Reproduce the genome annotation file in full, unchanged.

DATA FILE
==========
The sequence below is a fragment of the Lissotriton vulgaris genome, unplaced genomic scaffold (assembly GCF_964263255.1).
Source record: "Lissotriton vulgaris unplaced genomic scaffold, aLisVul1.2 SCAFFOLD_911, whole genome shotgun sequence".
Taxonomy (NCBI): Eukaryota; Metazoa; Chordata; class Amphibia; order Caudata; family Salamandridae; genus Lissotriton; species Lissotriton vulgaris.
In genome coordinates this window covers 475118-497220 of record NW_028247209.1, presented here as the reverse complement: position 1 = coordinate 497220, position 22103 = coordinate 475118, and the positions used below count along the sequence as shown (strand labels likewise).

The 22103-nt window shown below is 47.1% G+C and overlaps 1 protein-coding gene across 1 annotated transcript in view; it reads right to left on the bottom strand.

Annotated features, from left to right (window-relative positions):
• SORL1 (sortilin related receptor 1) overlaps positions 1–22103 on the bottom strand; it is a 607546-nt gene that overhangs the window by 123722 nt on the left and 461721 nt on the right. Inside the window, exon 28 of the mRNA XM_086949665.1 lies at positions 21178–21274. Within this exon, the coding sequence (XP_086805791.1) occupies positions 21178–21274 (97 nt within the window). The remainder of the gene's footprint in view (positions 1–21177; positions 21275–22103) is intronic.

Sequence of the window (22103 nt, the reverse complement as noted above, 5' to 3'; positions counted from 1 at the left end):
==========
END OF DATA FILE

The sequence below is a fragment of the Lissotriton vulgaris genome, unplaced genomic scaffold (assembly GCF_964263255.1).
Source record: "Lissotriton vulgaris unplaced genomic scaffold, aLisVul1.2 SCAFFOLD_911, whole genome shotgun sequence".
Taxonomy (NCBI): Eukaryota; Metazoa; Chordata; class Amphibia; order Caudata; family Salamandridae; genus Lissotriton; species Lissotriton vulgaris.
In genome coordinates this window covers 475118-497220 of record NW_028247209.1, presented here as the reverse complement: position 1 = coordinate 497220, position 22103 = coordinate 475118, and the positions used below count along the sequence as shown (strand labels likewise).

The 22103-nt window shown below is 47.1% G+C and overlaps 1 protein-coding gene across 1 annotated transcript in view; it reads right to left on the bottom strand.

Annotated features, from left to right (window-relative positions):
• SORL1 (sortilin related receptor 1) overlaps positions 1–22103 on the bottom strand; it is a 607546-nt gene that overhangs the window by 123722 nt on the left and 461721 nt on the right. Inside the window, exon 28 of the mRNA XM_086949665.1 lies at positions 21178–21274. Within this exon, the coding sequence (XP_086805791.1) occupies positions 21178–21274 (97 nt within the window). The remainder of the gene's footprint in view (positions 1–21177; positions 21275–22103) is intronic.

Sequence of the window (22103 nt, the reverse complement as noted above, 5' to 3'; positions counted from 1 at the left end):